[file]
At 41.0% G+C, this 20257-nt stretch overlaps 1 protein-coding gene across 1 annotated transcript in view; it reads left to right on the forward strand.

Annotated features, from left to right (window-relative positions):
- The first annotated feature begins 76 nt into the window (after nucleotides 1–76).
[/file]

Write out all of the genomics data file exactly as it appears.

At 41.0% G+C, this 20257-nt stretch overlaps 1 protein-coding gene across 1 annotated transcript in view; it reads left to right on the forward strand.

Annotated features, from left to right (window-relative positions):
- The first annotated feature begins 76 nt into the window (after nucleotides 1–76).